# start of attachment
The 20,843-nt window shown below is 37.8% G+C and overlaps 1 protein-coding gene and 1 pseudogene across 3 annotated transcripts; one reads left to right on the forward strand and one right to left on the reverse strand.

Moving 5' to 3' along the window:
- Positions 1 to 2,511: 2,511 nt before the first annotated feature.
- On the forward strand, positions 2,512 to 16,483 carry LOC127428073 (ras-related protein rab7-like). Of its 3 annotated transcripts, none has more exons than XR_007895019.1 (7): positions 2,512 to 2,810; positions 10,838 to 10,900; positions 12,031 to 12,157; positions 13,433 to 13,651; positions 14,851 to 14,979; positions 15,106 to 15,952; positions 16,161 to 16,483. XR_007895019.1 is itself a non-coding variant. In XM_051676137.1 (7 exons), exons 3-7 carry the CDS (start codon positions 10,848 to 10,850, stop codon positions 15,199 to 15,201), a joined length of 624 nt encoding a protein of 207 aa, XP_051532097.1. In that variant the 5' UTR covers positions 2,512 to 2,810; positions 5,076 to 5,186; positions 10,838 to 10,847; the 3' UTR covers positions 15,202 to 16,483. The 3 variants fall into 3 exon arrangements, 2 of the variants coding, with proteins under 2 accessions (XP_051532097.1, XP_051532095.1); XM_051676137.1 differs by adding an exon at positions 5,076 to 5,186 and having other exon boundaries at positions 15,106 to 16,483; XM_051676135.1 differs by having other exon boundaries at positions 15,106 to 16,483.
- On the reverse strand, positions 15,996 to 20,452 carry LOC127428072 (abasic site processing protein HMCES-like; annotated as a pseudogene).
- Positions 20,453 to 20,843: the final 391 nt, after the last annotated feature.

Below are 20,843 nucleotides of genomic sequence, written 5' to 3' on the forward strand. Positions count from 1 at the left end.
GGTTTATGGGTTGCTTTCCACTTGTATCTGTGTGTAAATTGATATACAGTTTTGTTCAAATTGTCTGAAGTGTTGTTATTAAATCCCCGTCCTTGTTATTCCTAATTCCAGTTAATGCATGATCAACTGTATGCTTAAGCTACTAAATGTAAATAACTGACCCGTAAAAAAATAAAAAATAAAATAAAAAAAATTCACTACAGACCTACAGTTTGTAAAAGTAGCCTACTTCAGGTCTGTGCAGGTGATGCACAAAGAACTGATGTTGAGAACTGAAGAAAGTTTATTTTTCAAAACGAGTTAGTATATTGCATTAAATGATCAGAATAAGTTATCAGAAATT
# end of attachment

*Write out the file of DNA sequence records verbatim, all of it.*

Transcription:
The 20,843-nt window shown below is 37.8% G+C and overlaps 1 protein-coding gene and 1 pseudogene across 3 annotated transcripts; one reads left to right on the forward strand and one right to left on the reverse strand.

Moving 5' to 3' along the window:
- Positions 1 to 2,511: 2,511 nt before the first annotated feature.
- On the forward strand, positions 2,512 to 16,483 carry LOC127428073 (ras-related protein rab7-like). Of its 3 annotated transcripts, none has more exons than XR_007895019.1 (7): positions 2,512 to 2,810; positions 10,838 to 10,900; positions 12,031 to 12,157; positions 13,433 to 13,651; positions 14,851 to 14,979; positions 15,106 to 15,952; positions 16,161 to 16,483. XR_007895019.1 is itself a non-coding variant. In XM_051676137.1 (7 exons), exons 3-7 carry the CDS (start codon positions 10,848 to 10,850, stop codon positions 15,199 to 15,201), a joined length of 624 nt encoding a protein of 207 aa, XP_051532097.1. In that variant the 5' UTR covers positions 2,512 to 2,810; positions 5,076 to 5,186; positions 10,838 to 10,847; the 3' UTR covers positions 15,202 to 16,483. The 3 variants fall into 3 exon arrangements, 2 of the variants coding, with proteins under 2 accessions (XP_051532097.1, XP_051532095.1); XM_051676137.1 differs by adding an exon at positions 5,076 to 5,186 and having other exon boundaries at positions 15,106 to 16,483; XM_051676135.1 differs by having other exon boundaries at positions 15,106 to 16,483.
- On the reverse strand, positions 15,996 to 20,452 carry LOC127428072 (abasic site processing protein HMCES-like; annotated as a pseudogene).
- Positions 20,453 to 20,843: the final 391 nt, after the last annotated feature.

Below are 20,843 nucleotides of genomic sequence, written 5' to 3' on the forward strand. Positions count from 1 at the left end.
GGTTTATGGGTTGCTTTCCACTTGTATCTGTGTGTAAATTGATATACAGTTTTGTTCAAATTGTCTGAAGTGTTGTTATTAAATCCCCGTCCTTGTTATTCCTAATTCCAGTTAATGCATGATCAACTGTATGCTTAAGCTACTAAATGTAAATAACTGACCCGTAAAAAAATAAAAAATAAAATAAAAAAAATTCACTACAGACCTACAGTTTGTAAAAGTAGCCTACTTCAGGTCTGTGCAGGTGATGCACAAAGAACTGATGTTGAGAACTGAAGAAAGTTTATTTTTCAAAACGAGTTAGTATATTGCATTAAATGATCAGAATAAGTTATCAGAAATT